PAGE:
Yesterday’s Medicare Trustees report underscores the serious fiscal challenges facing the Medicare program. Spending is projected to substantially increase over the next few decades, consuming a larger share of gross domestic product (GDP) and putting a greater strain on Medicare beneficiaries and taxpayers.
The most closely watched projection — the insolvency date of Medicare’s Hospital Insurance (HI) trust fund — is 2028, two years later than last year’s projection. This extension gives policymakers very little additional time to act however. Last year’s report projected the trust fund would be exhausted within the next five years – now it’s within the next six years. At that point, the Medicare program would only be able to fund 90% of the hospital benefits submitted for reimbursement.
Despite the focus on the exhaustion date of the hospital insurance trust fund, it is only one alarm pertaining to one component of the Medicare program. There are several more in the Trustees report. Medicare spending is expected to grow rapidly across all parts of the program due to rising per capita health care costs and the aging of the baby boomers into the program. The Trustees project Medicare spending will increase from 3.9% of GDP in 2021 to 6.2% by 2046.
Projected increase in Medicare spending as a percentage of GDP from 2021 to 2046
Spending in Part B and D is projected to grow rapidly. The Trustees project spending growth will average 10.3% in Part B and 7.4% in Part D, a pace that far exceeds expected GDP growth (5.3%) over that period. Because Part B and D are funded through a combination of general revenue and premium contributions, their growth places an increasingly large burden on beneficiaries who will have to pay higher premiums and taxpayers who will be required to fund a larger share of the program. The Trustees also issued a formal Medicare funding warning for the fifth year in a row – indicating that the Medicare program is becoming excessively dependent on general revenues, which are deficit-financed.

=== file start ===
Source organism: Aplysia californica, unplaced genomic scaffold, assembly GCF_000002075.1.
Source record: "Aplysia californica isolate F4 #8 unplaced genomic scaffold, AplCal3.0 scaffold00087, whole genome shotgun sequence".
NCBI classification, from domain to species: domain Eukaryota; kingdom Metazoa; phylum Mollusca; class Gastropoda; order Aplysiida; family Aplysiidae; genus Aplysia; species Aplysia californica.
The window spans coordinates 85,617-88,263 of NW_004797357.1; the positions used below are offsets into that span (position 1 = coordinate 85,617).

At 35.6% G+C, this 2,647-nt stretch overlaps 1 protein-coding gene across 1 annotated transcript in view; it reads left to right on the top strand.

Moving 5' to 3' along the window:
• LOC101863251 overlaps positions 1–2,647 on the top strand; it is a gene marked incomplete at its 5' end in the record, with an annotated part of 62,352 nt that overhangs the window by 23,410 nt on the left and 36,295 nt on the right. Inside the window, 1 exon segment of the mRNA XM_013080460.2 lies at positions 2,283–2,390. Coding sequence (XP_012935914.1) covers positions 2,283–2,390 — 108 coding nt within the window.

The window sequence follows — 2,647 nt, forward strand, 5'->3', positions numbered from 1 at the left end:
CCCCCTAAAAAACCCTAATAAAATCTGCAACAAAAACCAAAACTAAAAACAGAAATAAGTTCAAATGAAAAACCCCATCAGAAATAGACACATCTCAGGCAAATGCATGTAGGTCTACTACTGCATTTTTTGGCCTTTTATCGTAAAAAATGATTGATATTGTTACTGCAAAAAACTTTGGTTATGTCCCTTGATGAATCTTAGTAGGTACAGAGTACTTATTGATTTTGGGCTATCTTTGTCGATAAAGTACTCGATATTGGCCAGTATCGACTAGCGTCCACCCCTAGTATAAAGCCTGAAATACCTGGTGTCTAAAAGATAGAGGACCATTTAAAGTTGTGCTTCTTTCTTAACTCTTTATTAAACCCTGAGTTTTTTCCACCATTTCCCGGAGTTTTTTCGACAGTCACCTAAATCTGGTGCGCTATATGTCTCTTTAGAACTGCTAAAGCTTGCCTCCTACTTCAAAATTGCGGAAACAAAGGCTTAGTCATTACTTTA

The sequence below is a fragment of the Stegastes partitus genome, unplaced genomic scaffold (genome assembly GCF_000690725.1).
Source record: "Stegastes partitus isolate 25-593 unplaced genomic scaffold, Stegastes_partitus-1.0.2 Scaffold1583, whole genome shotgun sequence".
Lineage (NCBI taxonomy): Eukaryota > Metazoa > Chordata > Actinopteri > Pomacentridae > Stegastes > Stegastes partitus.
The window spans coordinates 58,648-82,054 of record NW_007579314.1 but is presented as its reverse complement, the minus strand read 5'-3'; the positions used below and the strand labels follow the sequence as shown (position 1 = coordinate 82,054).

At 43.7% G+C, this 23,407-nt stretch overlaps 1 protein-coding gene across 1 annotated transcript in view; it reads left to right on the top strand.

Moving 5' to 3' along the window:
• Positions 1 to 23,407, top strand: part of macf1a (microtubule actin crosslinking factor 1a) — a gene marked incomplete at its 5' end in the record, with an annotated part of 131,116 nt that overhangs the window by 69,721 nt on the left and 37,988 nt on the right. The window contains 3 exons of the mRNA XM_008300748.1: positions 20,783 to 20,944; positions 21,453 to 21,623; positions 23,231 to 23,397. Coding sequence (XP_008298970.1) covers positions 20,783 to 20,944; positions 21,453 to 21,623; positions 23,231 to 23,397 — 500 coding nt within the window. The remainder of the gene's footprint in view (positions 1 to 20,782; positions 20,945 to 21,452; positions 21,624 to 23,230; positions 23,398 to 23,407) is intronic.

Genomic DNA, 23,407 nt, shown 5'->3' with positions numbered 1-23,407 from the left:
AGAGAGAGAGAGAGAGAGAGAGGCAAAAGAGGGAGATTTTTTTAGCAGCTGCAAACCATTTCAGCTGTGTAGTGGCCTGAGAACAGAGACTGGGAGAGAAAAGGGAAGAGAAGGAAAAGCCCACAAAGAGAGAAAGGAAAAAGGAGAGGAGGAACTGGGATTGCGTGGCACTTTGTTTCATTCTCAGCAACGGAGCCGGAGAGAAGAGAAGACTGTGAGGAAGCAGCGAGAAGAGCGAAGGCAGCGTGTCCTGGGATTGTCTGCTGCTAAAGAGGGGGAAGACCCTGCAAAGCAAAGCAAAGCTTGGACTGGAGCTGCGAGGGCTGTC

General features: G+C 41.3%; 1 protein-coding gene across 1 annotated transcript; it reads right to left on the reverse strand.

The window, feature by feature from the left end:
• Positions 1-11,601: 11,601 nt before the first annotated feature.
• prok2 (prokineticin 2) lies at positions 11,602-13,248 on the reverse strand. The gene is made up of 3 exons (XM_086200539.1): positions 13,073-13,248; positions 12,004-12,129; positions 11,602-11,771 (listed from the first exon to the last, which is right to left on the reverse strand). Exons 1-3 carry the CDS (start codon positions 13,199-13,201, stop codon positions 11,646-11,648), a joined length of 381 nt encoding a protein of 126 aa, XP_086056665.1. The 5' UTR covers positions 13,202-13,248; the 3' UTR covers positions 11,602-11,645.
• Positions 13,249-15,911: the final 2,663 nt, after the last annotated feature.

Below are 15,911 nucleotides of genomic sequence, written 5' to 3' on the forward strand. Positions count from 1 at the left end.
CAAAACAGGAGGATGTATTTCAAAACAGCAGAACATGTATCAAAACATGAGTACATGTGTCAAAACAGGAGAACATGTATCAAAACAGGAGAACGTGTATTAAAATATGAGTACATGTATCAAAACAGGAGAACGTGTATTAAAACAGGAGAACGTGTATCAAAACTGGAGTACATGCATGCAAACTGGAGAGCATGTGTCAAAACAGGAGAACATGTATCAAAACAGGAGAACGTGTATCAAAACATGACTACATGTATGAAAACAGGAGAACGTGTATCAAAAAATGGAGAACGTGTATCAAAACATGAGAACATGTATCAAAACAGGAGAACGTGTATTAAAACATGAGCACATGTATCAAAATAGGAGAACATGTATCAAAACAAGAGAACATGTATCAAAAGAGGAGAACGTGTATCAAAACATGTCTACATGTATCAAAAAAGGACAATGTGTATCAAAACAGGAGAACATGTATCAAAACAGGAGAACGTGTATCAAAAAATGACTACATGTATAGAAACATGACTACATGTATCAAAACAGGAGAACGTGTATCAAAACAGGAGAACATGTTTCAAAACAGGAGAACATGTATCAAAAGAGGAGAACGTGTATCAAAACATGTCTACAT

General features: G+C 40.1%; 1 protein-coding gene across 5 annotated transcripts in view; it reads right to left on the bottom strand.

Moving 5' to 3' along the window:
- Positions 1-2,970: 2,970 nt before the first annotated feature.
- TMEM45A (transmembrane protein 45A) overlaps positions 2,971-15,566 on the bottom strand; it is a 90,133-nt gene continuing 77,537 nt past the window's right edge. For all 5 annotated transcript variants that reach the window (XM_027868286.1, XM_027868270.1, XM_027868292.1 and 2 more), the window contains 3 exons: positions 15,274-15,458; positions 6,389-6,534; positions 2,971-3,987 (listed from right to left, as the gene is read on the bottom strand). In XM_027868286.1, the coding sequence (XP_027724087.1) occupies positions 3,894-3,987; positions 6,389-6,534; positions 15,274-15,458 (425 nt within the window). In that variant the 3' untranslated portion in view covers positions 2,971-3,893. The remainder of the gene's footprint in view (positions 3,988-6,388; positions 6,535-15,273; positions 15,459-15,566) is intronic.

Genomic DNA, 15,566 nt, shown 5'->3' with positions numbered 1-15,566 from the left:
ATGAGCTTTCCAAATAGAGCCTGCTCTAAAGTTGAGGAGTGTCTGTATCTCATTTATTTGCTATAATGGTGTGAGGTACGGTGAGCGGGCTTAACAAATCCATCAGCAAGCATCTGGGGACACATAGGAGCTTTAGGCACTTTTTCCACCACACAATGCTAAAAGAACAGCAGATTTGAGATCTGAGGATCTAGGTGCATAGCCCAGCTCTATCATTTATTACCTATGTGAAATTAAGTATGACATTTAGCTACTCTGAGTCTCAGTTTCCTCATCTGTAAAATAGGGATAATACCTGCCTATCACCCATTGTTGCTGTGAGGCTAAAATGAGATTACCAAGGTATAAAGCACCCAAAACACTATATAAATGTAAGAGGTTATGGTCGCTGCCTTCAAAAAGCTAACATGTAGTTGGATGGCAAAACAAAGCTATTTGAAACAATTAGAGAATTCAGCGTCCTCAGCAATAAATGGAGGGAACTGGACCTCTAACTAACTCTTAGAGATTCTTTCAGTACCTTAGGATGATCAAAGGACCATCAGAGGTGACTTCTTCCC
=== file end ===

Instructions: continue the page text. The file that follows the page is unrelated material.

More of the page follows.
Keep in mind that the Trustees current law projection represents a best case scenario and that there is a large degree of uncertainty. The Trustees explicitly note that “Medicare’s actual future costs are highly uncertain for reasons apart from the inherent challenges in projecting health care cost growth over time.” Medicare’s financial situation would be much worse under the alternative scenario that the Trustees estimate, which assumes that Congress increases provider payment rates above current law to help them keep pace with cost increases – an outcome the Trustees imply is likely. Under that scenario, spending would grow substantially faster and reach 8.6% of GDP in 2096 rather than leveling off at around 6.5% under current law.
Medicare’s actual future costs are highly uncertain for reasons apart from the inherent challenges in projecting health care cost growth over time.Medicare Trustees report, 2022
The economy and the ongoing COVID-19 pandemic also create significant uncertainty. Because the hospital insurance trust fund is primarily financed by payroll taxes, changes in employment and wage growth have a large impact on its financial status. The trust fund’s insolvency date will accelerate if there is an unexpected recession or slower than projected job and wage growth. The Trustees explicitly note that there is also an unusually high degree of uncertainty about the impact COVID-19 will have on Medicare spending. In addition, the Trustees assume that the more than $100 billion paid out in accelerated and advanced payments will be repaid in full and on time, while the hospital industry is already pushing for more flexibility on repayments. While uncertainty goes in both directions, waiting to address Medicare’s fiscal situation puts beneficiaries at risk and limits the options available to policymakers.
This report makes one thing clear. It is critical for Congress and the president to work together – sooner rather than later – to enact meaningful Medicare reforms to shore up the program for the 62 million Americans who have paid in and earned these benefits. Improving the financial outlook for Medicare requires timely and comprehensive action to reduce inefficient spending and strengthen the program’s financing for today’s beneficiaries and future generations.